The Singaporean Healthcare System
This article will introduce foreigners to the extent and the delivery method of healthcare in Singapore.
Singapore has one of the world’s most effective and respected healthcare systems. Seen as a model by President Barack Obama as the United States explored ways to reform its own healthcare system, Singapore has consistently led Asia – ahead of Japan and Hong Kong – and placed highly globally and in international rankings by the World Health Organisation (WHO). Additionally, the Political and Economic Risk Consultancy (PERC) has recognised Singapore as having the third best healthcare system in the world.
The city’s 5.5 million residents are more than adequately served by 25 hospitals and specialty centres, including six acute general hospitals, a psychiatric hospital and a women and children’s hospital. Twelve of the city’s hospitals and medical facilities are accredited by the Joint Commission International (JCI), meaning one-third of all JCI-accredited medical institutions in Asia are located in Singapore. The comprehensive healthcare system and leading medical centres mean that any type of required medical treatment is available at a reasonable cost in Singapore.
A mixture of private and public facilities makes up Singapore’s healthcare infrastructure. Both offer exceptional, world-leading standards of medical care, but differentiate in the level of comfort and service offered to patients. Your employer and your immigration status will largely be the determinant of what health insurance, plans and benefits are available to you. Citizens and permanent residents can avail themselves of government-subsidised healthcare services delivered through a compulsory national savings scheme, while foreigners residing on work passes will either have to purchase the healthcare they need with their own money or access coverage through their employer. Employers are not required to provide health insurance for employees and plans are made available at the employer’s discretion. A general rule of thumb is that the larger the company you are working for, the higher the chance that you will be provided with some kind of health insurance benefits.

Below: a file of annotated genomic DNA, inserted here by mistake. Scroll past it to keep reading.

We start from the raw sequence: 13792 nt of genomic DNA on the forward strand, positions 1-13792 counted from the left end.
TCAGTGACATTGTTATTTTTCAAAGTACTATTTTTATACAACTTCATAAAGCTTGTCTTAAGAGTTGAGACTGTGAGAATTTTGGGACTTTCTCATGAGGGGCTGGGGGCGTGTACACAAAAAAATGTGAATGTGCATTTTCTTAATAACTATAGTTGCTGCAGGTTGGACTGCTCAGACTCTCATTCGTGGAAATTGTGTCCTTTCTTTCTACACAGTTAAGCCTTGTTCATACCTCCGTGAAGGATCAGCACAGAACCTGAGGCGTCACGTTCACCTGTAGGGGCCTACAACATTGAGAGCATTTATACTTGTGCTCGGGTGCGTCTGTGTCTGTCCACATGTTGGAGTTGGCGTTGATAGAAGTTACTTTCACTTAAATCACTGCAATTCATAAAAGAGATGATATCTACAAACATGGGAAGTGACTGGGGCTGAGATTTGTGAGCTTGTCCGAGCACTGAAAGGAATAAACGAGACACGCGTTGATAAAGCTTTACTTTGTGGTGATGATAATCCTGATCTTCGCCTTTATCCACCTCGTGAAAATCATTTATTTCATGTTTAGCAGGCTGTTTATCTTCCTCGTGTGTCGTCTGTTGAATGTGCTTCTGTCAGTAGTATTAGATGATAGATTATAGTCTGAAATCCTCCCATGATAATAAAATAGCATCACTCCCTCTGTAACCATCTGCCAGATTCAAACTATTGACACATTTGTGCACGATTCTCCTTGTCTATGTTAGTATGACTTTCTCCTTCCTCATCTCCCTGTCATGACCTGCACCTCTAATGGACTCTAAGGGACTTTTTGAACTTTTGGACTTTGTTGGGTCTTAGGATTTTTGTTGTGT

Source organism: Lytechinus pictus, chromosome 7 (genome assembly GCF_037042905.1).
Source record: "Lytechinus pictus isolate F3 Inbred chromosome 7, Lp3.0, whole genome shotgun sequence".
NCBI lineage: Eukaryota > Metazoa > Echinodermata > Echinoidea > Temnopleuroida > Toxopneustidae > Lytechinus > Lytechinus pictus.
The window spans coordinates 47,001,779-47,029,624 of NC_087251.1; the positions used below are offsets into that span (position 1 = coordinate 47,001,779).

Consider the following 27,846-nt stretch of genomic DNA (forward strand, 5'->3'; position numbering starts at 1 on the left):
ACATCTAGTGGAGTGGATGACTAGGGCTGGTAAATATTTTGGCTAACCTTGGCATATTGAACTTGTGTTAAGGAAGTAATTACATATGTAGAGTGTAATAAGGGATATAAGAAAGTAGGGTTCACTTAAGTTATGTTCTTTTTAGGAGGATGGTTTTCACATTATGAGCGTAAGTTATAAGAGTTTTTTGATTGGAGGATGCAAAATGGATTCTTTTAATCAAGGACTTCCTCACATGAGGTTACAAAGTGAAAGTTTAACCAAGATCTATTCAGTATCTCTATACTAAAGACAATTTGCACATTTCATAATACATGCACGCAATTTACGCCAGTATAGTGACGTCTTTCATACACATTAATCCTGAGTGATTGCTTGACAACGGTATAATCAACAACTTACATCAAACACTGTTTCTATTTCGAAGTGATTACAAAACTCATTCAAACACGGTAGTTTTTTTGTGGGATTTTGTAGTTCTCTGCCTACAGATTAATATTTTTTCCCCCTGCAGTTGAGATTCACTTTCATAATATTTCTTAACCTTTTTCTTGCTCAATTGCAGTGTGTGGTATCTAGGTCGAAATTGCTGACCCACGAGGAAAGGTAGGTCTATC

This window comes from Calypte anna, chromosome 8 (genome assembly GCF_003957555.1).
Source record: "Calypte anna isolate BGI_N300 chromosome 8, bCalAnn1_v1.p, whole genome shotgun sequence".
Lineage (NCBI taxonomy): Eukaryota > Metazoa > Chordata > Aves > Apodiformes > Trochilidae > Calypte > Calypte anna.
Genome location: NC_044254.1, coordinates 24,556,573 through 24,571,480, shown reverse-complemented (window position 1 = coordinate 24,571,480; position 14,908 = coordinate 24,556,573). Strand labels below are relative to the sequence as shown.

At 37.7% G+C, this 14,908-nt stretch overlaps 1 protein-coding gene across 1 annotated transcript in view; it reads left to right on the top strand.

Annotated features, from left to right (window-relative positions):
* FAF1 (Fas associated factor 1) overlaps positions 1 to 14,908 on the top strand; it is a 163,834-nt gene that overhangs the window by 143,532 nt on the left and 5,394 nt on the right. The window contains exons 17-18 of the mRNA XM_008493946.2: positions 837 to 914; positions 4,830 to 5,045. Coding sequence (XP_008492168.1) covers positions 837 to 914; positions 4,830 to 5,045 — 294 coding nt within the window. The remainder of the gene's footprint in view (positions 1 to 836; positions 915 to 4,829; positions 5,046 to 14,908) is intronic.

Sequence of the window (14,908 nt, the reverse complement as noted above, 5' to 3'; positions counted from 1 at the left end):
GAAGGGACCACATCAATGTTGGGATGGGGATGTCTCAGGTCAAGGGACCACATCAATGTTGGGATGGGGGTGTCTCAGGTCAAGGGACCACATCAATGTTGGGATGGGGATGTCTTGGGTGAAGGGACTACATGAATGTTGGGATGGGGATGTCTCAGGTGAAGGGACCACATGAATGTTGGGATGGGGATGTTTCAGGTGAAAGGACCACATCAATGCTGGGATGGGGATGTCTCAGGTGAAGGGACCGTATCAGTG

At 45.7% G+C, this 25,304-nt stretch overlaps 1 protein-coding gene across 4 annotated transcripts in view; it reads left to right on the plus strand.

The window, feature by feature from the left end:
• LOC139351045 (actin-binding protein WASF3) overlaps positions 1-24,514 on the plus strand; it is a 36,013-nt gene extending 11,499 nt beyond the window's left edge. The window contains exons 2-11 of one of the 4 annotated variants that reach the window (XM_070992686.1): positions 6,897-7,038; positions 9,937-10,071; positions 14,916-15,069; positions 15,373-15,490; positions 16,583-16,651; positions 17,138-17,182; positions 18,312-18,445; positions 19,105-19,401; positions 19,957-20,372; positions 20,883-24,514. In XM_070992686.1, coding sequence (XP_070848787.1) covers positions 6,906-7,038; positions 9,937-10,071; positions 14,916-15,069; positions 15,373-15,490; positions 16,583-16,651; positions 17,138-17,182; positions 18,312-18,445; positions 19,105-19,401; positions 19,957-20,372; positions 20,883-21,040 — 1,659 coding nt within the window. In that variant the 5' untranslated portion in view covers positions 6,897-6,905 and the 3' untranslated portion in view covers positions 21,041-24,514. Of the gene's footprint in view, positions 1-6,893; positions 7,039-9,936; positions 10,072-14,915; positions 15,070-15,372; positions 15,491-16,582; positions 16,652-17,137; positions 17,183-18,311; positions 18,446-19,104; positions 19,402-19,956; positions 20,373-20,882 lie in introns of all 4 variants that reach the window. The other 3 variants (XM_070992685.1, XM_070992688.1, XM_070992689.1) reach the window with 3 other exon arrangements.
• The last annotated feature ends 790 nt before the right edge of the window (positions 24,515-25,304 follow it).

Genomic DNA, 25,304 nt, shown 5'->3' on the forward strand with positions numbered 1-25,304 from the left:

Government (public) healthcare facilities
Public facilities primarily exist t deliver subsidised healthcare services to Singaporean citizens and permanent residents. The government funds and owns a number of hospitals providing a range of inpatient services, as well as numerous polyclinics across the city for outpatients. While wholly owned by the government, the public healthcare sector operates on the model of a private limited company to encourage it to compete with the private healthcare sector on the metrics of quality of care and service. This differentiates them sharply from what other companies would term a ‘government hospital’. Singapore’s public healthcare sector not only provides an exceptional standard of healthcare to the majority of residents, but also receives referrals of complicates cases from other, less well-equipped hospitals both domestically and from neighbouring countries. A list of major public hospitals is provided towards the end of this article.
The government health system is also used to set benchmarks for the private sector on fees and professional medical standards. In practice, this means that the government has the power to influence long-term trend such as the total number of available hospital beds in the city, the rate and scale of introduction of high-tech or high-cost medical or surgical practices, and the rate of cost increases in the public sector, which in turn sets the benchmark for the private sector’s pricing. Private health services are charged directly to the patients who pay on a fee-for-service basis, while public health service charges are subsidised by the government.
Private healthcare facilities
The standard of healthcare provided in Singapore’s private system is considered to be equal or superior to that of anywhere else in the world. Non-Singaporeans on working visas will find the difference in cost between the public and private sectors to be negligible, as they are encouraged to compete on price with each other. Due to the lack of subsidisation, private healthcare facilities are less frequently used by permanent residents and citizens, resulting in shorter waiting times for procedures. This, combined with the overall higher standard of service, means that most foreigners working in Singapore utilise private facilities.